And the feature can be useful within Canadian borders as well. I caught up with Jim Kozack, Vice President of Credit Cards at Home Trust, who told me, “we obviously felt that eliminating currency conversion fees would be especially popular with those that travel frequently, but we’re also seeing more online shoppers using the Home Trust Preferred Visa as a way to purchase items from foreign vendors and for goods priced in foreign currencies.”
Jim also stressed to me that, although the card has clear travel perks (aside from the lack of foreign trans. fees it also offers free rental car insurance and emergency card and cash replacement), its 1% flat cash back and no annual fee make it more than just a one-trick pony.
We’re excited to hear that Home Trust is making a push in the Canadian credit card landscape, and hopefully this will lead to more gap-filling credit cards in 2017.
WestJet improves its rewards program
Canadians are sadly accustomed to hearing about rewards programs being devalued, so it came as a complete shock when WestJet announced that they were making positive changes to their WestJet Rewards program. Not only did they reduce the amount of spend required to earn Silver and Gold Status, they also lowered the redemption requirement for Member Exclusive award travel on WestJet & Delta Airlines. With these changes, you can now fly to Europe for under 300 WestJet dollars one way, or under 600 round trip. Don’t forget that the WestJet RBC World Elite Mastercard comes with a $250 WestJet dollars signup bonus which is almost enough for a one way flight to Europe!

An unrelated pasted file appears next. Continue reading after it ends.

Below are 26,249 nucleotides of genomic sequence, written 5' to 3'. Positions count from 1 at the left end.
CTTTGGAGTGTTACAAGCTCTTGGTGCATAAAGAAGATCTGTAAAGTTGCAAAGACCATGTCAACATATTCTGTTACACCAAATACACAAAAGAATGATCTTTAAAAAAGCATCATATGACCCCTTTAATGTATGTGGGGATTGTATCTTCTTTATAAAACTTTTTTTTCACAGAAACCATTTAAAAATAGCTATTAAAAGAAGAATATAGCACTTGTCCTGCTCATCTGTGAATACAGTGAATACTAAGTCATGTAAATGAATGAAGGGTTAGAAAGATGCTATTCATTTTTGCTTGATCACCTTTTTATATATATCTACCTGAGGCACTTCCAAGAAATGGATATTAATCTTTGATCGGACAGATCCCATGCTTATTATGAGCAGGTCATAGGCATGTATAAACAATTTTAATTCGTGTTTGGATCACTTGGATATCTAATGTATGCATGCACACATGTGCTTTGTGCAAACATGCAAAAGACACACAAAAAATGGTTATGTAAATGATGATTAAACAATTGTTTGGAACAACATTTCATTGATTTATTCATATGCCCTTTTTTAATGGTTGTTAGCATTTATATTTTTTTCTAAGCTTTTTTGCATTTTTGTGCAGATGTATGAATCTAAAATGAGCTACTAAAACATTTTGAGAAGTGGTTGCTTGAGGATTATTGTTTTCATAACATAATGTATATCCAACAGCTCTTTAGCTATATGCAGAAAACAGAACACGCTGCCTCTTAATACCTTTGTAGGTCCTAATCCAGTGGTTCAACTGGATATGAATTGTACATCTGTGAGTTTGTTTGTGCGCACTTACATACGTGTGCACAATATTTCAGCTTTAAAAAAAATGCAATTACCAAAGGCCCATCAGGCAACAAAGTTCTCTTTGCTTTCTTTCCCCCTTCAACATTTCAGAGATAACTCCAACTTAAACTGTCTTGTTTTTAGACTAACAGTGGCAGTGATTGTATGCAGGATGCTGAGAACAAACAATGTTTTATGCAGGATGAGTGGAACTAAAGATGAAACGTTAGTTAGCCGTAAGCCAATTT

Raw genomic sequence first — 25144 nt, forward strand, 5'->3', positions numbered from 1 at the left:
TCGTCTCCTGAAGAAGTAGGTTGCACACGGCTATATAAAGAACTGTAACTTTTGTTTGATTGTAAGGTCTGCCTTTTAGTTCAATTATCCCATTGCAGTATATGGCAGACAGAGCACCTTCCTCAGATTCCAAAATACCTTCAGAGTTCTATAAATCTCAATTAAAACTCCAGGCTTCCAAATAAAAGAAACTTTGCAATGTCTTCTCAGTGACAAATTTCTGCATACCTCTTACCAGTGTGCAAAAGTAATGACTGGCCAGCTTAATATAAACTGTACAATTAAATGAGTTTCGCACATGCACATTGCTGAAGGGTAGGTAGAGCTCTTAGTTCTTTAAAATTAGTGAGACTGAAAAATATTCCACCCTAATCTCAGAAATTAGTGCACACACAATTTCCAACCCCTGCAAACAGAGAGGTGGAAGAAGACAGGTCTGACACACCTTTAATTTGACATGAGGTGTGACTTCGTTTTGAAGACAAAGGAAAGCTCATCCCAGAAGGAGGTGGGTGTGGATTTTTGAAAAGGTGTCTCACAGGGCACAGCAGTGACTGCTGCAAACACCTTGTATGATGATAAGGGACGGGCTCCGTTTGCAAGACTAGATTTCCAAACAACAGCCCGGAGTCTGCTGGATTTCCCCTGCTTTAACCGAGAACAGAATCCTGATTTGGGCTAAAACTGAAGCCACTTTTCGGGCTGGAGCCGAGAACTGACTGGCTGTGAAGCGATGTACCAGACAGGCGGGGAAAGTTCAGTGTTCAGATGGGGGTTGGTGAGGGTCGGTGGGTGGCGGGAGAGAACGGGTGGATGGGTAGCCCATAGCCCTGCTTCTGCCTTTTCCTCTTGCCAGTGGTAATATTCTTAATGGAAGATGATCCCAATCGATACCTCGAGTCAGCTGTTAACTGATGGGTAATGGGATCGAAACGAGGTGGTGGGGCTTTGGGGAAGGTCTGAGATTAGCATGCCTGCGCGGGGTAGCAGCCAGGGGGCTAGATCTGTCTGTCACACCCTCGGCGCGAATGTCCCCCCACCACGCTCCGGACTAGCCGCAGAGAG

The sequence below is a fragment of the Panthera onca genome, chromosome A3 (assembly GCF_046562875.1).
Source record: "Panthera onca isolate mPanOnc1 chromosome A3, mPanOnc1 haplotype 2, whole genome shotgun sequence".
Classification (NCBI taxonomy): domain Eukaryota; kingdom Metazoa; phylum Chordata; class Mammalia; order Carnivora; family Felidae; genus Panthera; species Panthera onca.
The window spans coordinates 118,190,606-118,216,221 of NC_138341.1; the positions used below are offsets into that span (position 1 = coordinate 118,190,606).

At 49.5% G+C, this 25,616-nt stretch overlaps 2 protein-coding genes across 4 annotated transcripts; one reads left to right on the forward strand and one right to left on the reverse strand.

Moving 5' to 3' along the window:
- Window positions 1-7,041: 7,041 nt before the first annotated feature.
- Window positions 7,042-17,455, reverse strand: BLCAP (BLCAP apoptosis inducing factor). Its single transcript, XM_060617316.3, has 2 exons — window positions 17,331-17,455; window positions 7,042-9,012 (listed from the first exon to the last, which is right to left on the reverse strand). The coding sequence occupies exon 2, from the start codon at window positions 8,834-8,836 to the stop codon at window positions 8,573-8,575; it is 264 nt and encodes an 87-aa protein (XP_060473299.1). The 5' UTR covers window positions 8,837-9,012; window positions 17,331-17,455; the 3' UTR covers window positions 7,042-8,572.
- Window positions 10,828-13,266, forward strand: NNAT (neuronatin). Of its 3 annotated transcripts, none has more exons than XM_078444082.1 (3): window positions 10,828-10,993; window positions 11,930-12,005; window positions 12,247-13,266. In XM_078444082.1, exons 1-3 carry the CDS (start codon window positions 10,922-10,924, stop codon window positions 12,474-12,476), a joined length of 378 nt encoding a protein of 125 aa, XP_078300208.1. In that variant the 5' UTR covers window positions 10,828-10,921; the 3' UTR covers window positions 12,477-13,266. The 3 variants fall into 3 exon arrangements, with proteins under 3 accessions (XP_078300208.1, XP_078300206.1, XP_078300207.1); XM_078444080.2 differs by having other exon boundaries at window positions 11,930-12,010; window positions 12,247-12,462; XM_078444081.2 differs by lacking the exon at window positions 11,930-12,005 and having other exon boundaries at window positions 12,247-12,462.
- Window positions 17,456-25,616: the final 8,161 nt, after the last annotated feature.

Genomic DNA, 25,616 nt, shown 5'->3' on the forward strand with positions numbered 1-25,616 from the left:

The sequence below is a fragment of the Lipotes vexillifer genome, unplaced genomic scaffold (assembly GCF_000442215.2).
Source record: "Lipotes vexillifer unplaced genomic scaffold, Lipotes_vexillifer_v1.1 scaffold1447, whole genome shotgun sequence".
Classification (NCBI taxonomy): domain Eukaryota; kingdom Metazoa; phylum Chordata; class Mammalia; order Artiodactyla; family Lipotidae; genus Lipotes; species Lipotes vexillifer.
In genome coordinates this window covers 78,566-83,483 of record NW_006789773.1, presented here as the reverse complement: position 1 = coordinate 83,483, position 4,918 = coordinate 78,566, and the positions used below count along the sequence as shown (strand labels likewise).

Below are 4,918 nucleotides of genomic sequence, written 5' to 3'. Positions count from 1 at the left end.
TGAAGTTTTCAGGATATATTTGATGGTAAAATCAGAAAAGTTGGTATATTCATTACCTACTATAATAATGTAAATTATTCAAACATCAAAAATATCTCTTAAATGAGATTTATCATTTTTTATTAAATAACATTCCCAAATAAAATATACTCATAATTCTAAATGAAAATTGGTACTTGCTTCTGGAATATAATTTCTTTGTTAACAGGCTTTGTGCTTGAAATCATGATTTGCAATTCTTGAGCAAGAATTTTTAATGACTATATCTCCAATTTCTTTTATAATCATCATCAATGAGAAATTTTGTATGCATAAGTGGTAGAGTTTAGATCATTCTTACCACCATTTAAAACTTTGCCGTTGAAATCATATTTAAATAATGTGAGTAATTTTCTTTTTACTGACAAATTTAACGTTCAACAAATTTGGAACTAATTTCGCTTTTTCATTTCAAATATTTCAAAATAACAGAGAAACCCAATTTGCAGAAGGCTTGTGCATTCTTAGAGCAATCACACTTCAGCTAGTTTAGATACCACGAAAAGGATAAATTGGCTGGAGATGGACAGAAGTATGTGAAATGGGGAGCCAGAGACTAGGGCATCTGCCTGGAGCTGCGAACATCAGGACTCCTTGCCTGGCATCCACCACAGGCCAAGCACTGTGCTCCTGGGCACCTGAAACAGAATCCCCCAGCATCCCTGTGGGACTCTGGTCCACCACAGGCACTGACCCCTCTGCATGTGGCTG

Air Canada lets go of Aeroplan
Most would categorize Air Canada’s divorce from Aeroplan under negative news, but I can’t really co-sign on that. Over the last decade, the high number of Aeroplan points required to make a redemption, and the limited flights available, led many Canadians to become increasingly disappointed by and critical of the marriage.
The split frees up Air Canada to create a better, more competitive loyalty program that will get Canadian frequent flyers excited again. If you’ve been collecting Aeroplan points for a while, don’t worry, you can continue to use your points to book free flights on Air Canada and their partners until 2020. Even if you don’t use all your points by then, Aimia will likely have secured seats with other airlines by then, which you could then claim.
Scotiabank introduces travel rewards for debit card users